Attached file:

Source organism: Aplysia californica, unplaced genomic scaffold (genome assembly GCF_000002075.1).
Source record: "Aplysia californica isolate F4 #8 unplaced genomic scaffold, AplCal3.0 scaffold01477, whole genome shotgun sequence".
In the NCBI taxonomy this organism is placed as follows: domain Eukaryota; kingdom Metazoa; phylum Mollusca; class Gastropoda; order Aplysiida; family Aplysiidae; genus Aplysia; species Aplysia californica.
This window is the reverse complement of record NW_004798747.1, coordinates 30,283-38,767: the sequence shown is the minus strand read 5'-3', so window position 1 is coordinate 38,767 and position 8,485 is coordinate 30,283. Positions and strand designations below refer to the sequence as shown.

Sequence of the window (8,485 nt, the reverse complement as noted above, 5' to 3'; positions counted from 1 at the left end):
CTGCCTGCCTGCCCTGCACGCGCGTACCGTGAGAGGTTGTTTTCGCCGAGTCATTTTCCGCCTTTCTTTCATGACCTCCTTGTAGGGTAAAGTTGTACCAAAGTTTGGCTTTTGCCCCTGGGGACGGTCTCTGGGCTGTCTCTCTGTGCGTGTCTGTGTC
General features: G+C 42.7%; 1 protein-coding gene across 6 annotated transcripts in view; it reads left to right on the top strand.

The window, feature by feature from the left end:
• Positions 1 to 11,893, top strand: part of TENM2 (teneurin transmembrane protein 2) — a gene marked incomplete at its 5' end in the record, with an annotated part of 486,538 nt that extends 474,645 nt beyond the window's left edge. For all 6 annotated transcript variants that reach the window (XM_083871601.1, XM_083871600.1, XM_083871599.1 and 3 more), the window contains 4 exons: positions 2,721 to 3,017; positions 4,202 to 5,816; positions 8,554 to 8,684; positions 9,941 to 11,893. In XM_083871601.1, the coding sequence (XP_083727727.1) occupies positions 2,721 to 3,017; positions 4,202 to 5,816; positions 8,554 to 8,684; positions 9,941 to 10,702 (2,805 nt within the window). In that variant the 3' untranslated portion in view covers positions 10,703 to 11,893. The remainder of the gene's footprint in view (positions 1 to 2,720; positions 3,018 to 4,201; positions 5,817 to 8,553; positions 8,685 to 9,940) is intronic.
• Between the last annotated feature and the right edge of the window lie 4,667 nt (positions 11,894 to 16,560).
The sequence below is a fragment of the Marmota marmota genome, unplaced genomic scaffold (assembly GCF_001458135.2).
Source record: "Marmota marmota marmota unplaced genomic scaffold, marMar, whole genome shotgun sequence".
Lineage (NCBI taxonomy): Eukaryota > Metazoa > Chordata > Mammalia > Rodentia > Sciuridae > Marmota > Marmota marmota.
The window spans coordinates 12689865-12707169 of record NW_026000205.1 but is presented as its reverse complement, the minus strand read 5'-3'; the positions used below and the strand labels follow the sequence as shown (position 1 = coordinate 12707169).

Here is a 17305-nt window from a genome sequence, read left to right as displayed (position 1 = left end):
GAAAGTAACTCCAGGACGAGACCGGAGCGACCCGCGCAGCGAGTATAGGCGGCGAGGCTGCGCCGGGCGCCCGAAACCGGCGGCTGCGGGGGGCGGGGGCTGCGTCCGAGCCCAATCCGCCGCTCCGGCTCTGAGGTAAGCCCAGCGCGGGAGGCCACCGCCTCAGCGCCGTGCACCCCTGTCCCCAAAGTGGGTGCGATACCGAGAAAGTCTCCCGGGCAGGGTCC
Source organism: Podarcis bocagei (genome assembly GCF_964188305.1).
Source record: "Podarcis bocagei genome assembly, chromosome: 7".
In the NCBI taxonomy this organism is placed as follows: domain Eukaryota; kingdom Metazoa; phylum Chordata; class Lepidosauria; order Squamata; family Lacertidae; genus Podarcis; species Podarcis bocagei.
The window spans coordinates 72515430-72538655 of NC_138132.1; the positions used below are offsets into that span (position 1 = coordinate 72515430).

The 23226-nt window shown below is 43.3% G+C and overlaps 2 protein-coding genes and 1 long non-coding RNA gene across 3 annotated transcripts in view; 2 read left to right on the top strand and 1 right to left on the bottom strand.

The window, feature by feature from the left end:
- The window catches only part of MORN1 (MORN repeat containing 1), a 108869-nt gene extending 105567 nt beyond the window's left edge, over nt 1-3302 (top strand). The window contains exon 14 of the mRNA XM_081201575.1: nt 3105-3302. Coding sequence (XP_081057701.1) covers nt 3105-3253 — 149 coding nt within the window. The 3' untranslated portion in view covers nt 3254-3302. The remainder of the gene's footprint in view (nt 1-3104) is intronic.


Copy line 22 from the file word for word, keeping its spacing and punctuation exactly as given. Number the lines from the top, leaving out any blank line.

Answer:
The window, feature by feature from the left end: